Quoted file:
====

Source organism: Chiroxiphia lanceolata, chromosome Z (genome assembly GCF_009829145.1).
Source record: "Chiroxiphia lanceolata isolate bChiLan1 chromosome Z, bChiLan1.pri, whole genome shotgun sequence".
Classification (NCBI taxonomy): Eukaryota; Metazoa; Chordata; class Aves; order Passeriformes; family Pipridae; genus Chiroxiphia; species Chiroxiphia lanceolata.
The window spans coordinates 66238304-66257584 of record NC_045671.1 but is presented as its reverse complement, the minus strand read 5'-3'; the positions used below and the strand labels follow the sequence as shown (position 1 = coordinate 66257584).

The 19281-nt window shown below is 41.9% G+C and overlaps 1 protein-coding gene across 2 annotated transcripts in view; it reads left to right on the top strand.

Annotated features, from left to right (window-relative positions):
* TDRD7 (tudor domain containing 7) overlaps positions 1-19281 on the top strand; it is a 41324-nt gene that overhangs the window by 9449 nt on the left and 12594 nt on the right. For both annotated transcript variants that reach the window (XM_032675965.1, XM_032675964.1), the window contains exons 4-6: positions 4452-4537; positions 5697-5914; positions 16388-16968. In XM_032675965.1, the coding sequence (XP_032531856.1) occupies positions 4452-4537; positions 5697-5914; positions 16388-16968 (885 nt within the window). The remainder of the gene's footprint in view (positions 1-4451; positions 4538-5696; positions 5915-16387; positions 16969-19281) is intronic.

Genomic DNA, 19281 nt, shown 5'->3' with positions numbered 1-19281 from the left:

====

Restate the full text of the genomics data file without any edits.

Source organism: Chiroxiphia lanceolata, chromosome Z (genome assembly GCF_009829145.1).
Source record: "Chiroxiphia lanceolata isolate bChiLan1 chromosome Z, bChiLan1.pri, whole genome shotgun sequence".
Classification (NCBI taxonomy): Eukaryota; Metazoa; Chordata; class Aves; order Passeriformes; family Pipridae; genus Chiroxiphia; species Chiroxiphia lanceolata.
The window spans coordinates 66238304-66257584 of record NC_045671.1 but is presented as its reverse complement, the minus strand read 5'-3'; the positions used below and the strand labels follow the sequence as shown (position 1 = coordinate 66257584).

The 19281-nt window shown below is 41.9% G+C and overlaps 1 protein-coding gene across 2 annotated transcripts in view; it reads left to right on the top strand.

Annotated features, from left to right (window-relative positions):
* TDRD7 (tudor domain containing 7) overlaps positions 1-19281 on the top strand; it is a 41324-nt gene that overhangs the window by 9449 nt on the left and 12594 nt on the right. For both annotated transcript variants that reach the window (XM_032675965.1, XM_032675964.1), the window contains exons 4-6: positions 4452-4537; positions 5697-5914; positions 16388-16968. In XM_032675965.1, the coding sequence (XP_032531856.1) occupies positions 4452-4537; positions 5697-5914; positions 16388-16968 (885 nt within the window). The remainder of the gene's footprint in view (positions 1-4451; positions 4538-5696; positions 5915-16387; positions 16969-19281) is intronic.

Genomic DNA, 19281 nt, shown 5'->3' with positions numbered 1-19281 from the left: